Personally, while I love to watch her skate, I have little respect for her behavior. I hope she does well, and am especially rooting for Gracie and Aggie. Technically, they are better; if they can develop their presence as Ashley has, Ashley's in touble. Just mho. :-)
Okay, but everyone has different personalities and attitudes, so no one should expect Ashley to be exactly like Meryl Davis. I think the big difference between Ashley and some of the other skaters is that she's honest and tells it like it is. A lot of those nice girls are fake, and just pretend to like everything and everyone. Ashley is a nice girl and I don't see anything b*tchy about her.
And I'll be rooting for her to defend her national title especially since Michelle Kwan was the last lady to defend back in 2005. It would be fantastic to finally have another repeat ladies champion in the US again. And I don't think Gracie nor Aggie are better jumpers since Ashley is more consistent than both of them, and also covers some nice distance and height on her jumps with very clean rotation in the air. Her jumping ability is far overlooked in my opinion. Gracie and Aggie's technique is sometimes shaky, and Gracie should stop trying the triple loop. It's always so off balance, sloppy, and she always doubles it.
I personally think that all "celebs" have a responsibility to behave themselves around children and teenagers. Many of the celebs that have a "sassy attitude" make megamillions of dollars and have millions of fans worldwide, so they can get away with being a little uppity.
But no figure skater, with the possible exception of Katarina Witt (who, BTW, is extremely kind and courteous to her fans, especialy children), can say that they have millions of fans these days. Thousands, maybe, if they come from a big figure skating club (e.g., DuPage FSC has many hundreds of members), but in all likelihood, the majority of Americans has no idea who any of the current competitive figure skaters are. Figure skaters just can't afford to dis ANY potential fans.
Also, many of the celebs with the baddest attitude are incredibly good to children and are involved in charities that help children. Many of these celebs spend time, often anonymously, visiting children's hospitals and other charitable outreaches. It's obvious that their "attitude" is just an act, and that they are softies in real life.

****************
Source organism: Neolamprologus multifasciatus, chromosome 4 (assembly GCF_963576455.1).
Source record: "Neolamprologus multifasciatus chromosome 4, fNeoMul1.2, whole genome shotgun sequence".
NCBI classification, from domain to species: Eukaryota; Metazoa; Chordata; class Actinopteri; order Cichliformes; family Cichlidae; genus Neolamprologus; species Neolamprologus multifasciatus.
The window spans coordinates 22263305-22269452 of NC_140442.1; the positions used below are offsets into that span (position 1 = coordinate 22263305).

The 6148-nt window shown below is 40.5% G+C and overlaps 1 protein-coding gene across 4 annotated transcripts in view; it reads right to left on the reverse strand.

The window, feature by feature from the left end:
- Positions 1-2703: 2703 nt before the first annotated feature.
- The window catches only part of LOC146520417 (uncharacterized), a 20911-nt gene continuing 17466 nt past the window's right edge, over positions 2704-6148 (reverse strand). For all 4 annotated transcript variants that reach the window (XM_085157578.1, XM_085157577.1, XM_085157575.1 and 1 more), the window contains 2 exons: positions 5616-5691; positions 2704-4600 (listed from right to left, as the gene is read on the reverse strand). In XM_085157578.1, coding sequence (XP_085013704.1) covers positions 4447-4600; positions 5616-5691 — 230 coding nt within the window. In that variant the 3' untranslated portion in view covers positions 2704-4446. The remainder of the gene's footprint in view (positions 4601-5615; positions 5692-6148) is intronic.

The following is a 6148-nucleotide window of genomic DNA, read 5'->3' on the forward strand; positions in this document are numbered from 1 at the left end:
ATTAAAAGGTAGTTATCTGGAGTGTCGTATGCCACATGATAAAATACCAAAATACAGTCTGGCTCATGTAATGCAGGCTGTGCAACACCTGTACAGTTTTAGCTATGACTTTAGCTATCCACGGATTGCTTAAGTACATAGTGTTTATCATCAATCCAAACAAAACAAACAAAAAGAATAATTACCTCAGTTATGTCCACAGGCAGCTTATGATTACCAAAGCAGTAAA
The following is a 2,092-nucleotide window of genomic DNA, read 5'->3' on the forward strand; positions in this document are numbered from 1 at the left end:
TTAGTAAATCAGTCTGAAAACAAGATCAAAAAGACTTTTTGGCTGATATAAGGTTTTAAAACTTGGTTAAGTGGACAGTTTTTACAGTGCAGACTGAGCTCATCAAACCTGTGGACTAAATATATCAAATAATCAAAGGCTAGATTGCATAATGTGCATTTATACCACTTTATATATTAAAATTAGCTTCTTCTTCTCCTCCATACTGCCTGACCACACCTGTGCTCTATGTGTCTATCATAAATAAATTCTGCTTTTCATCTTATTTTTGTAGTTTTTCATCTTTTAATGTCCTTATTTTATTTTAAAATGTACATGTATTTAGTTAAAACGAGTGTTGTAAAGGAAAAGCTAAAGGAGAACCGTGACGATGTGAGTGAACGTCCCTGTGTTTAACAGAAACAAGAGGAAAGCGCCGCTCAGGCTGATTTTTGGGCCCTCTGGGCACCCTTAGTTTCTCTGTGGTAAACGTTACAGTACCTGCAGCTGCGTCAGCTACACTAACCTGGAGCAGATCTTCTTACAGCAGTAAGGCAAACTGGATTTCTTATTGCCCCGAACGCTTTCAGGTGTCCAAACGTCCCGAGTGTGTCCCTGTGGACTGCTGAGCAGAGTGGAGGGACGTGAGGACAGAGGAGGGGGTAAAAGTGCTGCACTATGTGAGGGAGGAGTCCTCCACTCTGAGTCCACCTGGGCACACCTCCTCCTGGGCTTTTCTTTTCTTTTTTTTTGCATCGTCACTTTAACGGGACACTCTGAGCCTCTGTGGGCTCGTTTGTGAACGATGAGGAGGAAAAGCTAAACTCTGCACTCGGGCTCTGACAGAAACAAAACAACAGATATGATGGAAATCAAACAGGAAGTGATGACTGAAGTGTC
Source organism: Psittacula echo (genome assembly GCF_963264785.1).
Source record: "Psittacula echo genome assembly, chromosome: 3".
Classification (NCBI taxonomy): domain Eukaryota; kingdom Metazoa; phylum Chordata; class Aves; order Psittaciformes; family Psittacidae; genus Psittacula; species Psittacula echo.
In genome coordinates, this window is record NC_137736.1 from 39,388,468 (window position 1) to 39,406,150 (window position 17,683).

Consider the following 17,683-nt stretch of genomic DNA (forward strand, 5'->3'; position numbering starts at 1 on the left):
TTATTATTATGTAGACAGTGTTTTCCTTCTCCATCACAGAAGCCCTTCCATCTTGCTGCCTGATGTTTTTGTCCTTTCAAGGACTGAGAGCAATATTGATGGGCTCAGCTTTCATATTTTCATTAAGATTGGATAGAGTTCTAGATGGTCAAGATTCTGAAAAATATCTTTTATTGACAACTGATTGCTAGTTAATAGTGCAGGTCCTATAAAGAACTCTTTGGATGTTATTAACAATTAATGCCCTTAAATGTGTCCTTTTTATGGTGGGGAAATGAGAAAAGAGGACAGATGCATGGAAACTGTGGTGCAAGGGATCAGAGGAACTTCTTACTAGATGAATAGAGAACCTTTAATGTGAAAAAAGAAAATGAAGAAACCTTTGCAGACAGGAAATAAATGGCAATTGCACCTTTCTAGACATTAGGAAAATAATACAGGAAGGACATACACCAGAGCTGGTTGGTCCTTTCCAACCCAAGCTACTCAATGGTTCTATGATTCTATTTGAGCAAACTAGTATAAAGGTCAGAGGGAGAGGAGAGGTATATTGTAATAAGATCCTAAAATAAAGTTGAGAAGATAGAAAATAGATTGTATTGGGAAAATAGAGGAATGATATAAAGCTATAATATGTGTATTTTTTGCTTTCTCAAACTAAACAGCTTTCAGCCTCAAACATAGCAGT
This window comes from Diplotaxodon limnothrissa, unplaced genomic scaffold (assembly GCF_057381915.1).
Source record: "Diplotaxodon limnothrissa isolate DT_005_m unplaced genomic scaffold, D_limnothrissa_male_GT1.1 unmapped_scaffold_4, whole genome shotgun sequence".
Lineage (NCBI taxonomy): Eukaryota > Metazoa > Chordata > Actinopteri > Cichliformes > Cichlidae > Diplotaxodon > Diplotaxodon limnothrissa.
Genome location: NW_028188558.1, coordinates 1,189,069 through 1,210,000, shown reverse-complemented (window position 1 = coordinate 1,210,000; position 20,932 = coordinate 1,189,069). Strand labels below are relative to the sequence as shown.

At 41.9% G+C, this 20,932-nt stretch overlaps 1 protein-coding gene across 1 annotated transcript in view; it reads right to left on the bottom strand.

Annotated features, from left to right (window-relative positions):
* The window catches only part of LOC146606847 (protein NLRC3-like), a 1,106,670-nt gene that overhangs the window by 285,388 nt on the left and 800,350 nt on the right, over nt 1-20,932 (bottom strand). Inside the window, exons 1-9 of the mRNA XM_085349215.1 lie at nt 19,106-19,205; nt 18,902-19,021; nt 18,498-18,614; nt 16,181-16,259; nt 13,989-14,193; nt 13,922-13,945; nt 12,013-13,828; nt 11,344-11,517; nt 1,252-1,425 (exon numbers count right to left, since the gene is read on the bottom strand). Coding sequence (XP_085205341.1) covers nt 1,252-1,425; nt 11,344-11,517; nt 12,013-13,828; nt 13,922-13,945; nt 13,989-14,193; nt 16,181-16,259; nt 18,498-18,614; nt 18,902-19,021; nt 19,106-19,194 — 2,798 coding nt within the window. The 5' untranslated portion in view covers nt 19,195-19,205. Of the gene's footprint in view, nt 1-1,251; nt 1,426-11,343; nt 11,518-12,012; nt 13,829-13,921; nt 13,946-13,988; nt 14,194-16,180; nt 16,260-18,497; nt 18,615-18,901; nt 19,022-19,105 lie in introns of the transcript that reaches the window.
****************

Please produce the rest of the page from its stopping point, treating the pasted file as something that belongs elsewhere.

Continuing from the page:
In fact, I think that ALL of us have a responsibility to behave ourselves around children and teenagers. Yes, we can have an "attitude" and be "b'tchy", but with only with adults who are our intellectual equals and have the chops to speak up in response to rudeness, and who have the maturity to understand that not everyone is our friend and not everyone will be kind and sweet toward us.
Figure skaters especially are in a tenuous position. These days, figure skaters don't draw in enough fans to make corporate sponsorship a sure thing. Companies like Motts' (applesauce, etc.) market their products to families with young children, and if they find that one of their "sponsorees" is being rude or indifferent to children, they could choose to pull their sponsorship and give it to an athletic association where the athletes ARE kind to children.
Also, the travelling ice shows (there are a few around; e.g., the DIsson shows that are broadcast on network TV, and also the Cuties shows that feature Johnny Weir) are invaluable public relations tools for the sport of figure skating, and these shows are heavily marketed to families with children. If the word gets out that the skaters (even just one skater) are rude to little ones and young teens, then these shows may lose their audience and eventually have to fold.
Finally, I think that even if there is no rudeness, but just a "Ho-Hum" attitude towards an event (e.g., the ISI National Exhibition), this shows bad manners. When we accept, of our own free will, an invitation for any event, we need to step up and act graciously towards our host(ess) and the other guests. If we have bad feelings about an event and would prefer not to attend, then we need to graciously decline the invitation so that the event planners can have the time to invite someone else who WOULD love to come.
I don't expect Wagner to act "just like Meryl Davis" or just like anyone else, but I *would* expect her to be gracious at an event she agreed to appear at (John Nicks' seminar at ISI Worlds) and not behave like it's an inconvenience. She was the "star" of the seminar and her demeanor turned off people who HAD been her fan up until then (even when she had several down seasons, they had rooted for her). One person said she would root for "anyone other than Ashley" after that at Nationals and said they were disappointed in her attitude. Like it or not, "honest" or "fake", you need to be gracious (which is different than being "fake")and hide that feeling in front of your fans at an event like that as this was more than just a group of "casual fans" from the stands.